FAQ Home Study

Frequently Asked Questions about Home Studies

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Does my social worker need to be licensed?

Yes, your social worker must be licensed by the state of Texas as a social worker, unless she/he has been approved by a Judicial District Court in the State of Texas for Court-ordered home studies. This type of home study is usually for step-parent adoptions only. A Child Placing Agency licensed by the state of Texas may also use a non-licensed social worker for the purposes of interviewing and evaluating a home study, but the social worker must use the agency license as verification of her eligibility to perform home studies. It is best to explain to your social worker what type of adoption you are doing to make sure she qualifies to do it prior to signing on with her for that service.

What does a home study mean?

A Home Study is simply an assessment and evaluation of your potential to be good adoptive parents. Under the Family Code of the State of Texas, all persons adopting a child who is not related to them by blood, must undergo an evaluation by a person or entity who is designated as qualified to recommend to the court whether or not you meet the qualifications to adopt in the state of Texas. This must be done prior to the child being placed in your home. In most cases, even biological grandparents must have a home study prior to finalizing their adoption in a Texas court.

How long does it take to do a home study?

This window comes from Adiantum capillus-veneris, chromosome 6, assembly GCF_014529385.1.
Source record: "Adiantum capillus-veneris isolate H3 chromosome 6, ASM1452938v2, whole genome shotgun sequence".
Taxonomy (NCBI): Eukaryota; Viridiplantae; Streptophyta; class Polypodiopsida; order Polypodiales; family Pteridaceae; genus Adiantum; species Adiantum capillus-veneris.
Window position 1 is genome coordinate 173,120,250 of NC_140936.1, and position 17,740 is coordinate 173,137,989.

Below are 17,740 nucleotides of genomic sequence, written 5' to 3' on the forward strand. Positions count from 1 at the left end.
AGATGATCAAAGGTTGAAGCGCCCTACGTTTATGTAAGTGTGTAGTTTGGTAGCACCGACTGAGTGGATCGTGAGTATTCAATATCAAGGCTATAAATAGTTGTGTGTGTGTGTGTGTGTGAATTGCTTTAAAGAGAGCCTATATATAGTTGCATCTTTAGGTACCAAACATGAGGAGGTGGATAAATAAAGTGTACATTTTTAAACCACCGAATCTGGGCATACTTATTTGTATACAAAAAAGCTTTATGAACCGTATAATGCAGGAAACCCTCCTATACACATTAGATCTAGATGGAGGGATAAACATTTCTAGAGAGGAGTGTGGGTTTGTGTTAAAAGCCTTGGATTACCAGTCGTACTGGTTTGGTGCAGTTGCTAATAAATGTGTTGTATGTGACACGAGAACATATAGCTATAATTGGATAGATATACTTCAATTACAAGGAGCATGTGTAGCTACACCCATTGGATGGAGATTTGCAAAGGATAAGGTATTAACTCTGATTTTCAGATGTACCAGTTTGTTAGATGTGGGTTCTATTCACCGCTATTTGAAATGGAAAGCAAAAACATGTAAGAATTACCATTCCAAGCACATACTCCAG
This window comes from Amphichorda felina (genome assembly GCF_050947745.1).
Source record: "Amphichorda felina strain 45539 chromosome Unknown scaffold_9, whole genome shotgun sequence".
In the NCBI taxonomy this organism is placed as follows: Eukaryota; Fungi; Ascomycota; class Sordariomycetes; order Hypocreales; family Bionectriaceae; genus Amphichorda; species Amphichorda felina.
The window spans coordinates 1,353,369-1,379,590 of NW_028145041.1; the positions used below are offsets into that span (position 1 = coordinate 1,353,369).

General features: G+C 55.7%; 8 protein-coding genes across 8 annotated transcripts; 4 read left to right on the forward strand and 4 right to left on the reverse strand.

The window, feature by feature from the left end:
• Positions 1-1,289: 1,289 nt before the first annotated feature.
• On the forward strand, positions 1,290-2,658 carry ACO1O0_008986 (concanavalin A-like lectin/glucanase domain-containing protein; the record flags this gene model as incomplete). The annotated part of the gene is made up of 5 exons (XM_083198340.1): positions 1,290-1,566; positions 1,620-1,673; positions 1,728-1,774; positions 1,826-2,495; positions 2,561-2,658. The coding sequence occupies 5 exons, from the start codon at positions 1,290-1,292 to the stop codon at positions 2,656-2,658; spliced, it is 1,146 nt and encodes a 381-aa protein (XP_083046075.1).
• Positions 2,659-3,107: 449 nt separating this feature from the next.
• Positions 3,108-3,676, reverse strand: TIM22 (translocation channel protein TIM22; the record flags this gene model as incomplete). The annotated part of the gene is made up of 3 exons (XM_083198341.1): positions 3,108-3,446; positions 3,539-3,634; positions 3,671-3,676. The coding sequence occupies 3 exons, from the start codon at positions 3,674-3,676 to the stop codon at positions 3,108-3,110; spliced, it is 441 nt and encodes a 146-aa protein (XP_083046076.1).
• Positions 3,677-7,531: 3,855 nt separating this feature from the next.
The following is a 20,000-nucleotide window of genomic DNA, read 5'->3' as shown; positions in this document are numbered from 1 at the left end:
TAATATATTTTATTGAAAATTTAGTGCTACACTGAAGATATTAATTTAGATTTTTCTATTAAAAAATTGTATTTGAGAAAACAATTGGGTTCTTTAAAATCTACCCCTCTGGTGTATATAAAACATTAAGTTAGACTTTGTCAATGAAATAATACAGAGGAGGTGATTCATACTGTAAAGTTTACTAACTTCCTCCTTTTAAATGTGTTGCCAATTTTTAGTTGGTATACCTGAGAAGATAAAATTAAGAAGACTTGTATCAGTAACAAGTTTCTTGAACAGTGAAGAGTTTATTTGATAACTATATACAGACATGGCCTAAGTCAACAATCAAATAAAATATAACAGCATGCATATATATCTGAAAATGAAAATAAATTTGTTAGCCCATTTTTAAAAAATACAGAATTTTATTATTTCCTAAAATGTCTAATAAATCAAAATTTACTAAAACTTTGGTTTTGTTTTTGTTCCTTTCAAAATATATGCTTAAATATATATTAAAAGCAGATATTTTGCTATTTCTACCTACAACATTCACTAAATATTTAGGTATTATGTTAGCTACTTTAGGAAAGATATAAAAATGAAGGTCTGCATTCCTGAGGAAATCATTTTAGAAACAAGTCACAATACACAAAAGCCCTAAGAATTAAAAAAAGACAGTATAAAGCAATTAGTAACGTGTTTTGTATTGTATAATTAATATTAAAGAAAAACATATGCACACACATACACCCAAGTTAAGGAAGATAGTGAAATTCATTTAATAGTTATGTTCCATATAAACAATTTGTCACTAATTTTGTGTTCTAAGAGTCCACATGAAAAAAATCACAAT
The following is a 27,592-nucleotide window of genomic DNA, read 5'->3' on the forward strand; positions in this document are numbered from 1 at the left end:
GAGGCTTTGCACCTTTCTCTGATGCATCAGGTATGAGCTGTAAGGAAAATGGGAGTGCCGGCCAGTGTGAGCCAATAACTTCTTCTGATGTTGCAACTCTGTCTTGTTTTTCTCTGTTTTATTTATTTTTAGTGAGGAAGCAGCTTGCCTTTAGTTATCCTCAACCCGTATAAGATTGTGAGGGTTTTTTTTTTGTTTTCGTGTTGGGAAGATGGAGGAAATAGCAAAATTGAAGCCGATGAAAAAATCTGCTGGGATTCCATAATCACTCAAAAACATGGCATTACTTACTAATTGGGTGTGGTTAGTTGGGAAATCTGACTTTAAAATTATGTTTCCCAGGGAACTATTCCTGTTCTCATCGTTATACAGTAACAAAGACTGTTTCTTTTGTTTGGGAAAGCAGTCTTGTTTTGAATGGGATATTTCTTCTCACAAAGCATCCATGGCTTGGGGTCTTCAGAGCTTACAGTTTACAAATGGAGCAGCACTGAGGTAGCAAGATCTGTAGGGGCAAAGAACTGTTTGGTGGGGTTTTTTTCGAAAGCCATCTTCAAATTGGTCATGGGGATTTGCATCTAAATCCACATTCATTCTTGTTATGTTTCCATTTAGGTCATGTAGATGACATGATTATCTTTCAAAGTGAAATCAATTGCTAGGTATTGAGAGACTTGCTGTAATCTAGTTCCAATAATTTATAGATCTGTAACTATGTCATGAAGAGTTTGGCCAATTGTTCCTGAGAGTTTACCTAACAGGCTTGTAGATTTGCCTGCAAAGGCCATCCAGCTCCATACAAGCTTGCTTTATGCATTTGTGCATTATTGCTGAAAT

It shouldn’t take too long at all. We have the autobiographical instrument and the list of documents needed as well as some other paperwork for the home study right here on our website. Call the office at 281-342-4042 so we can send you fingerprint cards and make an appointment to visit you and your family in your home. The interview should last 3 to 4 hours in your home. Generally after the interview, we can have the home study ready for you in a couple of weeks. The fingerprint results come back usually with in 2 to 3 weeks, so it is important to have those done as soon as possible.

Why do we have to have fingerprints done and where do we do them?

Texas has recently changed its rules on who should have fingerprints done for the purpose of adoption. Our Agency’s policy is that all adoptive parents applying for adoption with us will undergo a fingerprint background check by the FBI. The state of Texas also requires anyone over the age of 14 living in an adoptive home to be fingerprinted and have a background check completed. Most fingerprinting for the State of Texas is done electronically.  We will send you an email once we recive your application on how to schedule your appointment for fingerprinting.

How long is a home study good for?

A home study should be good for a long time; it just has to be updated periodically. It should be updated each year and within 30 days of your being placed with a child. Most agencies and/or social workers charge a fee for each time they have to update a home study.

I just want to adopt an infant domestically, what type of home study do I need? How many post placements visits are required?

If you are adopting through an agency, they will probably recommend a social worker to you who is experienced with their policies. If you are doing an independent adoption, your attorney can probably recommend a social worker for you. Either way, you must have a home study prior to the child being placed in your home and you must have 5 post placement supervision visits prior to finalization.